It's a Beetle's World
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Have you ever had winged visitors to your room on a rainy day, that are black, shiny and button-like, and which fall to the ground with a distinct tapping sound? You might also be familiar with those cute-looking insects with bright orange bodies dotted with black, called Ladybirds, hovering over flowers and tender leaves. There also might have been times when an unlucky one splats on your windshield or gets crunched underfoot. Well, these are all different kinds of BEETLES — creatures that can be called evolution’s biggest success story.
When the noted scientist and philosopher J. B. S. Haldane was asked what his studies on nature had revealed about god, he replied, “An inordinate fondness for beetles”! Indeed, it might sound unbelievable if one says that it is not the huge elephants or mighty lions that dominate wildlife communities, but these seemingly inconspicuous insects. But its true that these ubiquitous beetles, belonging to the order Coleoptera – the largest order in the animal kingdom, constitute almost a fourth of all animal species found on earth. This group also includes more species than the entire plant kingdom does, and scientists believe that many more are yet to be discovered!
Such a large order encompasses the bizarre, the destructive, the attractive, and the beneficial. You will be amazed to know the strange ways of life and habits of some beetles. These marvels of diversity can be found almost everywhere and under all conditions — in rain forests, in ice fields, in sandy deserts and even under water!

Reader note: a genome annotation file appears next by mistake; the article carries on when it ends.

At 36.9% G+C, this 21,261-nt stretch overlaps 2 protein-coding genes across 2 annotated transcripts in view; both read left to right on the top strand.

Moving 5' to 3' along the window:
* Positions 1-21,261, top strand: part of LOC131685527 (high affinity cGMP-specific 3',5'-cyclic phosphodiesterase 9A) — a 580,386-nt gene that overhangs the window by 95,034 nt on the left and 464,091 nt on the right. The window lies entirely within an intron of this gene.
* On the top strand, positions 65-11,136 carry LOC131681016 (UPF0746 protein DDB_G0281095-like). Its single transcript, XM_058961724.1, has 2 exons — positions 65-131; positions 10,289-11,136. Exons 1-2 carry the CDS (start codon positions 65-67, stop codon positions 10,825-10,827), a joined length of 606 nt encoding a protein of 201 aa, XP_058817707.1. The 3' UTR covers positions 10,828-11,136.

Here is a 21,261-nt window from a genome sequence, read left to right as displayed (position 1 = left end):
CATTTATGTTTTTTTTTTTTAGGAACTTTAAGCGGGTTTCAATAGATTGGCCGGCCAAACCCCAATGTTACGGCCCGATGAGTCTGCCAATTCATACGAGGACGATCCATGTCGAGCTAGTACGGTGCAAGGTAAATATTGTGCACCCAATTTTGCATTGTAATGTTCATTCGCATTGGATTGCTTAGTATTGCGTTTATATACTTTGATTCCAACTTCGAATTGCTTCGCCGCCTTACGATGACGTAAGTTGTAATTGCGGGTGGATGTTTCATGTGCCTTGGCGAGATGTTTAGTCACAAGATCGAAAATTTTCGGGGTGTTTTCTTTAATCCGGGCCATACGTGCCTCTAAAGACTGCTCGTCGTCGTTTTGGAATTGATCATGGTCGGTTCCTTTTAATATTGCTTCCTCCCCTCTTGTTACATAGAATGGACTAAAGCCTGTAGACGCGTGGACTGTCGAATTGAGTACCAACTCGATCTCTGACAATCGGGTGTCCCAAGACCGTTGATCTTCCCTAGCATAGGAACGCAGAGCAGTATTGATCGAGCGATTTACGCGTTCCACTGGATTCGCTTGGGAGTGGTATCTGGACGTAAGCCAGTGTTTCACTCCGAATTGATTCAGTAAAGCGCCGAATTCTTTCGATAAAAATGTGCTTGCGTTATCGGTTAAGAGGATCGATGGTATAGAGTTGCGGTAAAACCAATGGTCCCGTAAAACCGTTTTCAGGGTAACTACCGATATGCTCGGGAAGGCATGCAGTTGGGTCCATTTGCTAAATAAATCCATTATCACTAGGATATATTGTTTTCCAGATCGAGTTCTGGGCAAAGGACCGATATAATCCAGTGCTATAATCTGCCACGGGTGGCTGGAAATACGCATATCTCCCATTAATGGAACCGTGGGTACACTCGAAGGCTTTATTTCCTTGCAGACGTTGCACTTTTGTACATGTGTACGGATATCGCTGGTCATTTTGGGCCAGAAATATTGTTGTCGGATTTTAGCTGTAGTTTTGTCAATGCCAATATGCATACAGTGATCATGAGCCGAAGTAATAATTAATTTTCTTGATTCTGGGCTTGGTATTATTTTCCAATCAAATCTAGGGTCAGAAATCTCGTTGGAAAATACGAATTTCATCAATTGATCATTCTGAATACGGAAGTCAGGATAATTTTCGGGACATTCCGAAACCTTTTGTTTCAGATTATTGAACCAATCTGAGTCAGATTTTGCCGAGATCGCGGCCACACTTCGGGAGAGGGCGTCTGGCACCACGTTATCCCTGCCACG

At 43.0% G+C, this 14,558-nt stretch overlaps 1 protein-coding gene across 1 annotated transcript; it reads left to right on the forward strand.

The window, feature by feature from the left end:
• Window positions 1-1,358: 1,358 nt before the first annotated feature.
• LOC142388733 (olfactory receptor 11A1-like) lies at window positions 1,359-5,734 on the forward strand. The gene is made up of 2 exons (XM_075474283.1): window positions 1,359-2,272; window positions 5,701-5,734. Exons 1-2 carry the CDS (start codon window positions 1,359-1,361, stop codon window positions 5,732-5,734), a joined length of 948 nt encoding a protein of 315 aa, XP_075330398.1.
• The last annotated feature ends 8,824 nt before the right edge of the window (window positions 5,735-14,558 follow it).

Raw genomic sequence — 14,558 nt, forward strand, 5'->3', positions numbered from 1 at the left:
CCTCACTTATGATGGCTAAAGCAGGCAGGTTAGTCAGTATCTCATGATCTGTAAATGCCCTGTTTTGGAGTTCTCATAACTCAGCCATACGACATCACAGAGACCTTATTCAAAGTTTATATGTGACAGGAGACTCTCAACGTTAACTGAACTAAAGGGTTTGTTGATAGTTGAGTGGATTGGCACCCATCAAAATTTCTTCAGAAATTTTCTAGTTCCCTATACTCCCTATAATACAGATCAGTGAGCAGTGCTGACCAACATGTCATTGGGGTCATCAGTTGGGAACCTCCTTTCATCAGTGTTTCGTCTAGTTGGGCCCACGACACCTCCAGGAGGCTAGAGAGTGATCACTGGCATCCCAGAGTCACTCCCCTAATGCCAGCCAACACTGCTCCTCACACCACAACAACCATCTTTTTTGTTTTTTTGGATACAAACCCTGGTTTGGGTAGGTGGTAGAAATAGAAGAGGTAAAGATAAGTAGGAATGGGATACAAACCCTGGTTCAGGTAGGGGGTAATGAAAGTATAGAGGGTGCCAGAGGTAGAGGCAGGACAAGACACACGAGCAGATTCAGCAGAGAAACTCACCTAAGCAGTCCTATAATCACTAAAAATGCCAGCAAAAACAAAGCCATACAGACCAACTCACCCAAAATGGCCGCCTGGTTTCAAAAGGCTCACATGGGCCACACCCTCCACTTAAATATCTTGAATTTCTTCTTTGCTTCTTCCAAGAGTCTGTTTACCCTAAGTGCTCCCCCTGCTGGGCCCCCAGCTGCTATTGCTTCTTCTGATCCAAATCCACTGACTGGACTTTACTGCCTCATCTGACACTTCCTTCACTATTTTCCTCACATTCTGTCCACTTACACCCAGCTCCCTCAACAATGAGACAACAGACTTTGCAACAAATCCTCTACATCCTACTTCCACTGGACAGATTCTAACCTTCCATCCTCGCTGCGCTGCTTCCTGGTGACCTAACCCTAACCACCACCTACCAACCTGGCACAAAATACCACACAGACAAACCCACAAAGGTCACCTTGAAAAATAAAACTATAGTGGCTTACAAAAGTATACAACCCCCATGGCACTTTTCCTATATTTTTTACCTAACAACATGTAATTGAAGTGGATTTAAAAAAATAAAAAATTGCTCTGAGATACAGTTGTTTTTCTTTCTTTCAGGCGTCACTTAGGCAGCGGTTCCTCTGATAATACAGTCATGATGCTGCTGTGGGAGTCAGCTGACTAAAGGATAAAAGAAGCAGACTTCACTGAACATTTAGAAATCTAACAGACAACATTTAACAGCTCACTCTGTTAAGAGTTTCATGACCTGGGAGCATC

There are beetles that are dazzlingly iridescent and worn as jewellery; and dull looking ones that resemble bird droppings, which enable them to catch flies easily. There are beetles that shape manure into balls and roll them along the ground to store as food; and smaller beetles that lay their eggs on those dung balls. There are beetles that wander ice fields deep in caves, slit-legged and blind;and beetles that live inside the fur of beavers and others high in falcon nests. There are also beetles whose young rear up and chirrup, begging for food just like baby birds do; and beetles so small that they hitchhike on the mouthparts of bees.
There are beetles that can even move through water by walking on the underside of the surface as though it were a glass ceiling; and beetles that jet ski on top with the help of compounds spritzed from their abdomens! And, there are even beetles that make their way into museums and devour beetle collections! The list of sheer variety is just ceaseless.
Do you know the secret of the success of these beetles? What is it that makes them so tough and adaptable? The answer lies in their very defining characteristic — the hard body covering known as the elytra, which envelops the wings and abdomen like two halves of a shell. You might not believe it, but these elytra are actually a pair of hardened wings, evolved into thick covers subject to constant wear and tear! (In fact, the word ‘Coleoptera’ is derived from Greek words meaning ‘sheath-wings’.) The elytra is absolutely wonderful — it protects the insect against abrasion and predators, traps moist air around the wings folded underneath (in the case of desert beetles) and also stores air (in the case of beetles dwelling in water). It serves just like a multipurpose kit!